Well, with this scenario, we just saw how the dataflow of an algorithm works. Now we are going to break them down and take a closer look-
- Problem- The problem can be any real world or a programmable problem. The problem statement usually gives the programmer an idea of the issue at hand, the available resources and the motivation to come with a plan to solve it
- Algorithm- After analysing the problem, the programmer designs the step by step procedure to solve the problem efficiently. This procedure is the algorithm
- Input- The algorithm is designed and the relevant inputs are supplied
- Processing Unit- The processing unit receives these inputs and processes them as per the designed algorithm
- Output- Finally, after the processing is complete, we receive the favourable output of our problem statement
Why do we Need Algorithms?
Primarily, we need algorithms for the following two reasons-
- Scalability– When we have big real-world problems, we cannot tackle them on the macro level. We need to break them down into smaller steps so that the problem can be analyzed easily. Thus, algorithms facilitate scalability
- Performance– It is never easy to break down big problems into smaller modules. But algorithms help us achieve this. They help us make the problem feasible and provide efficient performance driven solutions
How to Write an Algorithm?
A simple Google search would tell you that there is no one “right way” to bake a cake. There are countless recipes available online- devised and tested by bakers around the world. Likewise, there are no predefined standards on how to write an algorithm.
The way we write algorithms is heavily influenced by the problem statement and the resources available. The common construct that is widely followed in case of algorithms is the use of pseudocode.
One thing that is appreciated while writing/ designing an algorithm is that the problem domain should be well-defined.
Factors of an Algorithm
While designing an algorithm, we must consider the following factors-
- Modularity- If a big problem can be easily broken down into smaller ones, it facilitates modularity
- Correctness- The analysis of the problem statement and consequently the algorithm should be correct. The algorithm should also work correctly for all possible test cases of the problem at hand. A test case is nothing but a specification of inputs, executing conditions, testing procedure and expected results, which can be developed from the problem statement itself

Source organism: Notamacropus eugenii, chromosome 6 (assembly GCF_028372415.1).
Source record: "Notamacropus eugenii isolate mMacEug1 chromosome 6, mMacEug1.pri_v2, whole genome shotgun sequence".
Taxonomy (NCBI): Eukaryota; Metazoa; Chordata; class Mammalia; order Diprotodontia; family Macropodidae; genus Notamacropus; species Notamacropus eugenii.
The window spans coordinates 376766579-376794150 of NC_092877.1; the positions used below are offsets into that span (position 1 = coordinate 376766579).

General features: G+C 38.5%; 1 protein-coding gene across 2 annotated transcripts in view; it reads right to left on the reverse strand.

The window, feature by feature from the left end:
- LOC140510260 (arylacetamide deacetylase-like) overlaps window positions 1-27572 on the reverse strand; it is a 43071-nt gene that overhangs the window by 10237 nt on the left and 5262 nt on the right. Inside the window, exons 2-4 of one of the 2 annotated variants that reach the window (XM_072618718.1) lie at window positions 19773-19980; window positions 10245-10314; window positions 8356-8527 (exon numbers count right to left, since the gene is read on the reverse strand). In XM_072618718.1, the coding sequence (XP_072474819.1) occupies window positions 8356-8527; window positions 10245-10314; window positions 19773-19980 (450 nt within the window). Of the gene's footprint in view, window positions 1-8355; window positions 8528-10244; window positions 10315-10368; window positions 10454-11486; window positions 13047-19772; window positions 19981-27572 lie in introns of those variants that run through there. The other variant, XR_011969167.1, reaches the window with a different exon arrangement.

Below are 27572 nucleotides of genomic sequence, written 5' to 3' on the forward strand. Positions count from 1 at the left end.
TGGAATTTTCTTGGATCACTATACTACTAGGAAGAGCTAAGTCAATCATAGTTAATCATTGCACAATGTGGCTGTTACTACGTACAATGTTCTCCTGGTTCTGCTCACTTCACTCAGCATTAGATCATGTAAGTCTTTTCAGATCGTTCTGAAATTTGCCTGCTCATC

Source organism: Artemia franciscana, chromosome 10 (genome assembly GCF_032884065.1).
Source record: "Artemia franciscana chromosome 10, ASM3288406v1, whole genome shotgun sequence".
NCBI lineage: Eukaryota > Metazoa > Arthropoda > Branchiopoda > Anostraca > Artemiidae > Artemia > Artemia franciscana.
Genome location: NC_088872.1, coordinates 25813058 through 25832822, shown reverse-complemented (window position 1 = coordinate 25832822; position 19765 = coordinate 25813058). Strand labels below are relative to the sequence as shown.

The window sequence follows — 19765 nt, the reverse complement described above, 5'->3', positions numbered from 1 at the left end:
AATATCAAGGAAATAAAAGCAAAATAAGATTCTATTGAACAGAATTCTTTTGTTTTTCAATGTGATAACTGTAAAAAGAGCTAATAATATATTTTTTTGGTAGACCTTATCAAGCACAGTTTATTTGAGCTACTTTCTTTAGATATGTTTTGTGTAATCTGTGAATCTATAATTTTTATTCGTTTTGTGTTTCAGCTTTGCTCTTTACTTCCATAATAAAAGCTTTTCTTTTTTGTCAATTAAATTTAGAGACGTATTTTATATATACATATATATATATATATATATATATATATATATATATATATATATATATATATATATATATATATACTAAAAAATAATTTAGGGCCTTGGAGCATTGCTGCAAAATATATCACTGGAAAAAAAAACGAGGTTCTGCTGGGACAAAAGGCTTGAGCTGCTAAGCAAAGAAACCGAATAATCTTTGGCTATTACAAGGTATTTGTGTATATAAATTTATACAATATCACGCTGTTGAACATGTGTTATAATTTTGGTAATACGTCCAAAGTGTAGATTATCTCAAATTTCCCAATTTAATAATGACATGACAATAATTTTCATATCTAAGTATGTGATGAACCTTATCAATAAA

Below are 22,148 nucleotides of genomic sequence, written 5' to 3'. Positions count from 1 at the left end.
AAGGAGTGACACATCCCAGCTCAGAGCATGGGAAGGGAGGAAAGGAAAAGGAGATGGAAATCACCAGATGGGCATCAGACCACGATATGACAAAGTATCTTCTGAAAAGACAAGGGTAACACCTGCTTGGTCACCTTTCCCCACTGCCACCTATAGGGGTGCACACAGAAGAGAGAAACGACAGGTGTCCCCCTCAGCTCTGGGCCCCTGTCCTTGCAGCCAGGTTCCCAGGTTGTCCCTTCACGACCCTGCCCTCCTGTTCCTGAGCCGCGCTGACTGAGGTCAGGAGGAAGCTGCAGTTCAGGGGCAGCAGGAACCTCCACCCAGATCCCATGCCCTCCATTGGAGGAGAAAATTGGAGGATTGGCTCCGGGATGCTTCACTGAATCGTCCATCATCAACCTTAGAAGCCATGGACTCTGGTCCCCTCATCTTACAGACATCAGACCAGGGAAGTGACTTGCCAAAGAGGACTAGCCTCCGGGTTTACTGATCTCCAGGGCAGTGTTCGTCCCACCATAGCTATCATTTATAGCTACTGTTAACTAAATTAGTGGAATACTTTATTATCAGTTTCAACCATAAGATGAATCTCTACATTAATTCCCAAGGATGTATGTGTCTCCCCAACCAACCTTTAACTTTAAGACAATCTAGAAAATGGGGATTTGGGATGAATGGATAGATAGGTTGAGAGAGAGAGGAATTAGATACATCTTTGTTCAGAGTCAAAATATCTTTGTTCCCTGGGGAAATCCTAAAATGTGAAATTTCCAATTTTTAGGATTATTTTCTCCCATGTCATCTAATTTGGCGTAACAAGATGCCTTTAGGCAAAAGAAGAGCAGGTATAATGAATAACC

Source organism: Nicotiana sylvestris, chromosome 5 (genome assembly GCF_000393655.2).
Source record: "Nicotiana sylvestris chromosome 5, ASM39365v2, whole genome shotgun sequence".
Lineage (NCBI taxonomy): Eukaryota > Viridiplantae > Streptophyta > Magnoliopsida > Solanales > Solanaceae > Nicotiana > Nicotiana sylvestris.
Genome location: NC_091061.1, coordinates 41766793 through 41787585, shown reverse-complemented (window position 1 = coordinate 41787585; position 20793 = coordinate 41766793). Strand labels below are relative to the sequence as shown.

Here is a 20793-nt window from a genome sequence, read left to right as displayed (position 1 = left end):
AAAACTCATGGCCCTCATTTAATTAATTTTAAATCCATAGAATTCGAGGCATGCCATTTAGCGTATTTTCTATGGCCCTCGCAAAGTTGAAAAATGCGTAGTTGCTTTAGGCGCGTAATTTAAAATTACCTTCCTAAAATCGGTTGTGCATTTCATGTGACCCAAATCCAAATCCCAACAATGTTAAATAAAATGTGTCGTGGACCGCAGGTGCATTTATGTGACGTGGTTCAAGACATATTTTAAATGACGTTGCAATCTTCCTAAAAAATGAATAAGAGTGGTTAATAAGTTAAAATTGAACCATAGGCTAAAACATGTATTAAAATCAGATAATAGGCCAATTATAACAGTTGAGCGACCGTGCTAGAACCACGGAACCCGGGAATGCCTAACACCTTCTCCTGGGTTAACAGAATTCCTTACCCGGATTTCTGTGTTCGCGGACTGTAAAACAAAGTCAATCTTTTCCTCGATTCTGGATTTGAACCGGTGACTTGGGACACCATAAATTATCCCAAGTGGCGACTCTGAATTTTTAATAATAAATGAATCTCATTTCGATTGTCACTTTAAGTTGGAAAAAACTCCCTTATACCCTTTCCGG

- Maintainability- The algorithm should be designed in such a way that it should be easy to maintain and if we wish to refine it at some point, we should be able to do so without making major changes
- Functionality- The steps of an algorithm should successfully solve a real world problem
- User-friendly- It should be easily understood by programmers
- Simplicity- It should be the simplest possible solution to a problem. By simplicity, we refer to the fact that the algorithm should have the best-case time complexity. The approach of the algorithm should be simple yet it should produce the desired results in a time-efficient manner, keeping both- time and space complexities- in mind
- Extensible- It should be extensible i.e. the algorithm should facilitate reusability. In other words, other programmes should be able to reuse it or extend for their own problem statement too
Let’s start with a simple example of an algorithm-
Example 1: Design an algorithm to accept three numbers and print their sum.
Step 2- Declare variables x,y,z and sum
Step 3- Read the value of x,y and z
Step 4- Add x,y and z
Step 5-Store the output of Step 4 in sum
Step 6-Print sum
Step 7- STOP
Example 2: Design an algorithm to find the factorial of a number and print it.
Step 2- Declare variables fact, num and i
Step 3- Initialize variables as: fact->1 and i->1
Step 4- Read the value of num
Step 5-Repeat the steps until num=i
- 5.1- fact->fact*i
- 5.2- i->i+1
Step 6- Print fact
Step 7- STOP
Importance of Algorithms
The importance of algorithms can be classified as-
- Theoretical Importance- The best way to deal with any real-world problem is to break them down into smaller modules.The theoretical knowledge from pre-existing algorithms often help us to do so
- Practical Importance- Just designing an algorithm theoretically or using some aspects of pre-existing ones is not enough. The real-world problems can only be considered to be solved if we manage to get practical results from it
Hence, an algorithm can be said to have both theoretical and practical importance.
Issues While Working on Algorithms
The most common issue that we face while working on algorithms is- “How do I design it?”
Not all problems will have an easy solution and along with that, we need the solutions to be efficient as well. Sometimes, this may cause the programmers to feel stuck.
By now, you have successfully gathered a clear idea about-
- What is an algorithm?
- Characteristics of an algorithm
- The how and why of an algorithm
- The importance and issues
- Some easy to understand examples
The next time you do a task now, you will try to relate it with an algorithm. So start exploring and keep an eye out for learning more!